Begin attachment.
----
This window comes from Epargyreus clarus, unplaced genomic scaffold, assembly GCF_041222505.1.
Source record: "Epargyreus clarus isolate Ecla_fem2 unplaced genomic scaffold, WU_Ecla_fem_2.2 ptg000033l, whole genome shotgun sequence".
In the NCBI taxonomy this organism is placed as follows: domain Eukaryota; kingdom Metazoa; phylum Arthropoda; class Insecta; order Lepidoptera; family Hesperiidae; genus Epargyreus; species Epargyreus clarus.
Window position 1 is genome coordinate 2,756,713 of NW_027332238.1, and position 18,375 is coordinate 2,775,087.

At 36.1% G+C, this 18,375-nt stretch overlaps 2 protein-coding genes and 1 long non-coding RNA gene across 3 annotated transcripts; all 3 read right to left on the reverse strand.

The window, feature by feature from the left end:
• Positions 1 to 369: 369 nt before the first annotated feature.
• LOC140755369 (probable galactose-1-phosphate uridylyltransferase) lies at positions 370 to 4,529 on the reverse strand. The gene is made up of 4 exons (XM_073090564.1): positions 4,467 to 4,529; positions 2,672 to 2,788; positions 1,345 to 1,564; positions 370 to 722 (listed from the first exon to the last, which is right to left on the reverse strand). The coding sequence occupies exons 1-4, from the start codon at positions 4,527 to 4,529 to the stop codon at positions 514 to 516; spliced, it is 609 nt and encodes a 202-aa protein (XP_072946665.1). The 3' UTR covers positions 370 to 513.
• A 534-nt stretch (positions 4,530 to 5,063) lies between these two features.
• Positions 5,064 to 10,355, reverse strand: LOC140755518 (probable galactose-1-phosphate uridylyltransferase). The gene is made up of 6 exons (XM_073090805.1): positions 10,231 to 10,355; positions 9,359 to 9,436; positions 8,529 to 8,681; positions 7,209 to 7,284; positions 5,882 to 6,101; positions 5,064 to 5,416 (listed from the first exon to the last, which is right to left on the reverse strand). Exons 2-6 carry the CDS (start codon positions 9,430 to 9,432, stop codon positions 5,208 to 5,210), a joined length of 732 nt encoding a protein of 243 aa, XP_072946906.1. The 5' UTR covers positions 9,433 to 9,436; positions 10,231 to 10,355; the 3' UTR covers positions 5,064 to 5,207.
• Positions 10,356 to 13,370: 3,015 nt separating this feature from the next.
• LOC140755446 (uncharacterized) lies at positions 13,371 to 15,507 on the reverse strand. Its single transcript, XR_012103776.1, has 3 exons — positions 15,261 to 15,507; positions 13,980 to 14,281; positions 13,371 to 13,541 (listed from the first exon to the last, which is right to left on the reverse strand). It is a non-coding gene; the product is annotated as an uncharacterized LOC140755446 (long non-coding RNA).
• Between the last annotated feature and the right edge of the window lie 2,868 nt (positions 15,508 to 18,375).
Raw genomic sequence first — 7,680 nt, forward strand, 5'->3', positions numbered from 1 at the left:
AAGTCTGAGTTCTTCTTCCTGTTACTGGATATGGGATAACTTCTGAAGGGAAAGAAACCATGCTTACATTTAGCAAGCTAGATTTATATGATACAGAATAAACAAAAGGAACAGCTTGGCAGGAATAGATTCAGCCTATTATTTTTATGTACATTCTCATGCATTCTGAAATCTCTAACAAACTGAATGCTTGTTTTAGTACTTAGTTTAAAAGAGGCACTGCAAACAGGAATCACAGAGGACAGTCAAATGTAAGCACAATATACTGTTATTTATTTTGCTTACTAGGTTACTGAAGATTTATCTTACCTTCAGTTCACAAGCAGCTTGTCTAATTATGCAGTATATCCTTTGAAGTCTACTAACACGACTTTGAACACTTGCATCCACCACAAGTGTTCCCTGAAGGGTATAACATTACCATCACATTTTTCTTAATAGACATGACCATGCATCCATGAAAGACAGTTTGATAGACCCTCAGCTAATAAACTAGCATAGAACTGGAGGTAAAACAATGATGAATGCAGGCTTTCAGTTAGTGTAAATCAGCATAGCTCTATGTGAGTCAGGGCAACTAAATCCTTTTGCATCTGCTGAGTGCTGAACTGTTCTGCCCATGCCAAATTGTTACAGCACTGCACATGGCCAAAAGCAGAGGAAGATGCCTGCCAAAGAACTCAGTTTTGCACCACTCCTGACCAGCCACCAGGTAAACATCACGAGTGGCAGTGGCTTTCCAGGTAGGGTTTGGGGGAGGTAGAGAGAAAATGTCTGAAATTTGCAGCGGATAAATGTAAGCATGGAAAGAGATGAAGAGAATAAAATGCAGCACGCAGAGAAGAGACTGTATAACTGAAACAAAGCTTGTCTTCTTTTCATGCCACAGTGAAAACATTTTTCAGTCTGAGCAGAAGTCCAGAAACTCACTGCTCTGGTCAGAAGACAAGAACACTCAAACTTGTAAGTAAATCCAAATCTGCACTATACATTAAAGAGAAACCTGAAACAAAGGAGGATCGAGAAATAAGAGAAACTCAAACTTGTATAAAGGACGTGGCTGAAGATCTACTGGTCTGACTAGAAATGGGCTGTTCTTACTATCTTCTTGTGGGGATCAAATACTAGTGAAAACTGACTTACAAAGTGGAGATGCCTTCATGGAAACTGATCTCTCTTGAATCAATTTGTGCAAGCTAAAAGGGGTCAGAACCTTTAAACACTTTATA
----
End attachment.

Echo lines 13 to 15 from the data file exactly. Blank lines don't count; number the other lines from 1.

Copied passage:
• Between the last annotated feature and the right edge of the window lie 2,868 nt (positions 15,508 to 18,375).
Raw genomic sequence first — 7,680 nt, forward strand, 5'->3', positions numbered from 1 at the left:
AAGTCTGAGTTCTTCTTCCTGTTACTGGATATGGGATAACTTCTGAAGGGAAAGAAACCATGCTTACATTTAGCAAGCTAGATTTATATGATACAGAATAAACAAAAGGAACAGCTTGGCAGGAATAGATTCAGCCTATTATTTTTATGTACATTCTCATGCATTCTGAAATCTCTAACAAACTGAATGCTTGTTTTAGTACTTAGTTTAAAAGAGGCACTGCAAACAGGAATCACAGAGGACAGTCAAATGTAAGCACAATATACTGTTATTTATTTTGCTTACTAGGTTACTGAAGATTTATCTTACCTTCAGTTCACAAGCAGCTTGTCTAATTATGCAGTATATCCTTTGAAGTCTACTAACACGACTTTGAACACTTGCATCCACCACAAGTGTTCCCTGAAGGGTATAACATTACCATCACATTTTTCTTAATAGACATGACCATGCATCCATGAAAGACAGTTTGATAGACCCTCAGCTAATAAACTAGCATAGAACTGGAGGTAAAACAATGATGAATGCAGGCTTTCAGTTAGTGTAAATCAGCATAGCTCTATGTGAGTCAGGGCAACTAAATCCTTTTGCATCTGCTGAGTGCTGAACTGTTCTGCCCATGCCAAATTGTTACAGCACTGCACATGGCCAAAAGCAGAGGAAGATGCCTGCCAAAGAACTCAGTTTTGCACCACTCCTGACCAGCCACCAGGTAAACATCACGAGTGGCAGTGGCTTTCCAGGTAGGGTTTGGGGGAGGTAGAGAGAAAATGTCTGAAATTTGCAGCGGATAAATGTAAGCATGGAAAGAGATGAAGAGAATAAAATGCAGCACGCAGAGAAGAGACTGTATAACTGAAACAAAGCTTGTCTTCTTTTCATGCCACAGTGAAAACATTTTTCAGTCTGAGCAGAAGTCCAGAAACTCACTGCTCTGGTCAGAAGACAAGAACACTCAAACTTGTAAGTAAATCCAAATCTGCACTATACATTAAAGAGAAACCTGAAACAAAGGAGGATCGAGAAATAAGAGAAACTCAAACTTGTATAAAGGACGTGGCTGAAGATCTACTGGTCTGACTAGAAATGGGCTGTTCTTACTATCTTCTTGTGGGGATCAAATACTAGTGAAAACTGACTTACAAAGTGGAGATGCCTTCATGGAAACTGATCTCTCTTGAATCAATTTGTGCAAGCTAAAAGGGGTCAGAACCTTTAAACACTTTATA